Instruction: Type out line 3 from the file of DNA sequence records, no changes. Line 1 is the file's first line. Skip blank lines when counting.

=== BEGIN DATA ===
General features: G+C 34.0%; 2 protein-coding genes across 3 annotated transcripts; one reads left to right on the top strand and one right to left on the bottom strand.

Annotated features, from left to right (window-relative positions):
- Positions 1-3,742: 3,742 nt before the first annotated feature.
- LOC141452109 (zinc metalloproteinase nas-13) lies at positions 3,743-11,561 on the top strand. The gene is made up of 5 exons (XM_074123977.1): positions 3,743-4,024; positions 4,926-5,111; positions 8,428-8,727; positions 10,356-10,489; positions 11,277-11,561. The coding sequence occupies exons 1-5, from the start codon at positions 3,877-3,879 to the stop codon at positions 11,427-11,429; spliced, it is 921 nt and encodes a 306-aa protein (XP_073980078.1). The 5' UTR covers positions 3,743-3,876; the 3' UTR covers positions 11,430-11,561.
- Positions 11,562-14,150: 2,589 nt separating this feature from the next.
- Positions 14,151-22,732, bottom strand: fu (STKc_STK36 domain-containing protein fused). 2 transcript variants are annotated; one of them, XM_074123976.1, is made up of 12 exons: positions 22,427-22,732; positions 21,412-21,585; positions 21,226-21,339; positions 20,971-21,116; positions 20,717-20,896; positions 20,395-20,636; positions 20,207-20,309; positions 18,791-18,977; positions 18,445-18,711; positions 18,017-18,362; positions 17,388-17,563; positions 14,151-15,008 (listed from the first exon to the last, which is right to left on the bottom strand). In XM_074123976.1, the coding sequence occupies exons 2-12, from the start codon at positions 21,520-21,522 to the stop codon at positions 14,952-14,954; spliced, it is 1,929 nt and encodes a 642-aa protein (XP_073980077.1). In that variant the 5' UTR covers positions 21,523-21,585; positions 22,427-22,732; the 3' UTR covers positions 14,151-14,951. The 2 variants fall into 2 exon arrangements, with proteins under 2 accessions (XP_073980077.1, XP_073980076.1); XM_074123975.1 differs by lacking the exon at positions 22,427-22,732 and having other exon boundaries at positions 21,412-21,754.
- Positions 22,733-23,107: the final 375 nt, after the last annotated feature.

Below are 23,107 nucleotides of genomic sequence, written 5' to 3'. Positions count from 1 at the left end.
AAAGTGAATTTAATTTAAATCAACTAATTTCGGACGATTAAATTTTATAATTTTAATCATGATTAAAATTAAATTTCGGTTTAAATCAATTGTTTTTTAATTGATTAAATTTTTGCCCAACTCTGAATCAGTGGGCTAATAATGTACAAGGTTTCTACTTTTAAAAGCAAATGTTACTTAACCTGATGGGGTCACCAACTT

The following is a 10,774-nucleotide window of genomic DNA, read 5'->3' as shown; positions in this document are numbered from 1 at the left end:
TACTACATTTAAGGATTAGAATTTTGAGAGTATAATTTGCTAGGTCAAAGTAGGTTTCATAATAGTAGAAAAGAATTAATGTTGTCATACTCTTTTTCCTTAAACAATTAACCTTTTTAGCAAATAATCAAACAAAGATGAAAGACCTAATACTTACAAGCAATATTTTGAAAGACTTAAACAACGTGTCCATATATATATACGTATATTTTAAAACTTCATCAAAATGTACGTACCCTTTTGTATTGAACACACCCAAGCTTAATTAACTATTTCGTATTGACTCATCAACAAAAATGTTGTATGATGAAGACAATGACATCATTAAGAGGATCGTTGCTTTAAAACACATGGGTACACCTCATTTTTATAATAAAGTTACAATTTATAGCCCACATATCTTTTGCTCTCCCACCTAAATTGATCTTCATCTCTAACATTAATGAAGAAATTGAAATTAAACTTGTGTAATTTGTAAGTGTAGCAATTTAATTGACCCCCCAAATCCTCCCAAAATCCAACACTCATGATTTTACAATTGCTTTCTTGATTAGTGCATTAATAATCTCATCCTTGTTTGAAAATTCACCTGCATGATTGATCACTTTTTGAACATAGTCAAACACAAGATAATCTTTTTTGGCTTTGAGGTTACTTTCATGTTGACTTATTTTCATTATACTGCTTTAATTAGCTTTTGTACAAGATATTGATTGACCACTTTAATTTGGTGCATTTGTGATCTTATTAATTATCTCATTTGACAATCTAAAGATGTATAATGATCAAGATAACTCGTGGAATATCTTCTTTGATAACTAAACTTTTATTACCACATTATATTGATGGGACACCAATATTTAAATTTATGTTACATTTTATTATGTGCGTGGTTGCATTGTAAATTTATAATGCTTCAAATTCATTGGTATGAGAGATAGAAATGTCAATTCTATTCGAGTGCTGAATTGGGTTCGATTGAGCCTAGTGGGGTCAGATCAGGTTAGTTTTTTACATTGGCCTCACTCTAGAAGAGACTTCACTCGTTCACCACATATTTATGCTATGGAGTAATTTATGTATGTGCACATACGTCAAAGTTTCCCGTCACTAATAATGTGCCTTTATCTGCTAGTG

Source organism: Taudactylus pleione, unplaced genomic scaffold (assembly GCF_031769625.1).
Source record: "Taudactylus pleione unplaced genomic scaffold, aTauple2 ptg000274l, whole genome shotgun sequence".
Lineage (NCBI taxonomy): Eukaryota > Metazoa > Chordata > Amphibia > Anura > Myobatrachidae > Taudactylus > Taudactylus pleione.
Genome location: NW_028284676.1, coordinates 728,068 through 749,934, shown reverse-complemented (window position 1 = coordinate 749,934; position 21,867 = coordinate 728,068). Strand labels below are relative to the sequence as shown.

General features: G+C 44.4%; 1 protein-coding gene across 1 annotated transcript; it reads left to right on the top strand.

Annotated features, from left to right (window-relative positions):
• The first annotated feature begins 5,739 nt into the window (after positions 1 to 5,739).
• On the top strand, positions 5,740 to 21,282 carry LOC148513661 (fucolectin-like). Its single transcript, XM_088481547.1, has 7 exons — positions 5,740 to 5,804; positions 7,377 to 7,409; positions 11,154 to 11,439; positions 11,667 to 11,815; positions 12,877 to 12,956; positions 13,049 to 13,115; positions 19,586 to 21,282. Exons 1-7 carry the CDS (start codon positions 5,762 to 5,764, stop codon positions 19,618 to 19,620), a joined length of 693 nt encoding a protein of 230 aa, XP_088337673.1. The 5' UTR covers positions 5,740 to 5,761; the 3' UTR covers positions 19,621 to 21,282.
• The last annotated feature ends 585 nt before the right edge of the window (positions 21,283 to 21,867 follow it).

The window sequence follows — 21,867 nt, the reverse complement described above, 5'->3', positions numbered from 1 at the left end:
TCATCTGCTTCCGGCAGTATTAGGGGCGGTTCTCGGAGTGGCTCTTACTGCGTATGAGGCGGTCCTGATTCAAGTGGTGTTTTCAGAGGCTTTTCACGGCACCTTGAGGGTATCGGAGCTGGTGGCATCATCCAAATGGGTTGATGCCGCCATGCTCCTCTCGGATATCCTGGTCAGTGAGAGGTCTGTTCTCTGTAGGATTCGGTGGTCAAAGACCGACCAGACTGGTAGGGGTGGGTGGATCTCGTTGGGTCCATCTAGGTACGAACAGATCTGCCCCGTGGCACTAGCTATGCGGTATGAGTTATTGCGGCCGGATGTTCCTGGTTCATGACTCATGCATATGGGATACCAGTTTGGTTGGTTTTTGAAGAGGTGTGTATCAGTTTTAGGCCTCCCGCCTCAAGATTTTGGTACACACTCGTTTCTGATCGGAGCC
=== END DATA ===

- Positions 1-3,742: 3,742 nt before the first annotated feature.